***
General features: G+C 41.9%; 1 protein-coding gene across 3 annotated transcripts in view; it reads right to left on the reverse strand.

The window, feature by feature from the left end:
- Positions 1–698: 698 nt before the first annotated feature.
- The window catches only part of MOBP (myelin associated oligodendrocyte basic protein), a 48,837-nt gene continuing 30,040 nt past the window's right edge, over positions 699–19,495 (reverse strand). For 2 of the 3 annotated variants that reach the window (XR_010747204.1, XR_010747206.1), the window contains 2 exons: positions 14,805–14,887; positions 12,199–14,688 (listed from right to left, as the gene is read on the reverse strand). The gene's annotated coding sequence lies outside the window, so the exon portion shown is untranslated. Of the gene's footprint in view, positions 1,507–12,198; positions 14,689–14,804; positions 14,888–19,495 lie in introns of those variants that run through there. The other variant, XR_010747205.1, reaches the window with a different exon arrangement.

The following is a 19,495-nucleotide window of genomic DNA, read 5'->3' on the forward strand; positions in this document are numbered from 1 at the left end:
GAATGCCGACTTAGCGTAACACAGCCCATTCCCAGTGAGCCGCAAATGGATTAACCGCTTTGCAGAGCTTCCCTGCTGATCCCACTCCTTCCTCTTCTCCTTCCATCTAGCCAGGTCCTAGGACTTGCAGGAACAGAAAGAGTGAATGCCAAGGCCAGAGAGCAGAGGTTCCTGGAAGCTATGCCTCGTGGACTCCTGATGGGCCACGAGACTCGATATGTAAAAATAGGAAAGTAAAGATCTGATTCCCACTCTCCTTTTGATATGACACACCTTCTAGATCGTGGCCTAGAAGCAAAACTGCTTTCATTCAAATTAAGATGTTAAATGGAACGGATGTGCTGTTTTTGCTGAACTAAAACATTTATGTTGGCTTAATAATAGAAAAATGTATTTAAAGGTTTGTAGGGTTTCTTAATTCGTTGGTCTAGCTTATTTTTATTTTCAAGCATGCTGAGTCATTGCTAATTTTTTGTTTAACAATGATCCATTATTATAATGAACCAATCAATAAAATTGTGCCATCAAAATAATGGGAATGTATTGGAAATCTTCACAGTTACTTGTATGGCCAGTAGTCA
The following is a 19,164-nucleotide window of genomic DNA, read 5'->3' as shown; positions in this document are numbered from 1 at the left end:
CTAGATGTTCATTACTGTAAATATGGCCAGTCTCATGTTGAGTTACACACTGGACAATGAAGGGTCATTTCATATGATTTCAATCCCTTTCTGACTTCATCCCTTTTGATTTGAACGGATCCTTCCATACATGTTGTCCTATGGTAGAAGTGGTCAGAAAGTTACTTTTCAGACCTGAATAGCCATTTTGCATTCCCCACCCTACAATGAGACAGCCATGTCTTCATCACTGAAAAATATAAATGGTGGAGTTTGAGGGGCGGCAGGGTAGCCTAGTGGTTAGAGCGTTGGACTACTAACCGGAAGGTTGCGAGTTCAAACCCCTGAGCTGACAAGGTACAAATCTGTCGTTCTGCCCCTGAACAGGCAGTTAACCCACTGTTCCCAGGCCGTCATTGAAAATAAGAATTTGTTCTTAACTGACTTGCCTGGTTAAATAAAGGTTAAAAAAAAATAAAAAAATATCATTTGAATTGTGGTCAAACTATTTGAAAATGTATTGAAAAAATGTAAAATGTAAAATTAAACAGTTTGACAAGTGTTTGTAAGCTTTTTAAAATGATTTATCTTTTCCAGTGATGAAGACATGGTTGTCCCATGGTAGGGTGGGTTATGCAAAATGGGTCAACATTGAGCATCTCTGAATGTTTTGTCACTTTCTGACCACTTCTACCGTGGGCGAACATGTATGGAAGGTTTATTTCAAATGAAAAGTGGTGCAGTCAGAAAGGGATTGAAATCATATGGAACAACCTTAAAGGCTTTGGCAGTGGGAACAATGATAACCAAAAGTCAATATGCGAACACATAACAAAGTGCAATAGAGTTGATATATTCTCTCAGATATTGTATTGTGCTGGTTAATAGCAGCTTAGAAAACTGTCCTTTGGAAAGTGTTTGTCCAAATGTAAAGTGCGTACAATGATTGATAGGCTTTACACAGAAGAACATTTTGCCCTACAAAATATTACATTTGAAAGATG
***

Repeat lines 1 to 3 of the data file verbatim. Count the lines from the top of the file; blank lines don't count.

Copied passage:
General features: G+C 41.9%; 1 protein-coding gene across 3 annotated transcripts in view; it reads right to left on the reverse strand.

The window, feature by feature from the left end:
- Positions 1–698: 698 nt before the first annotated feature.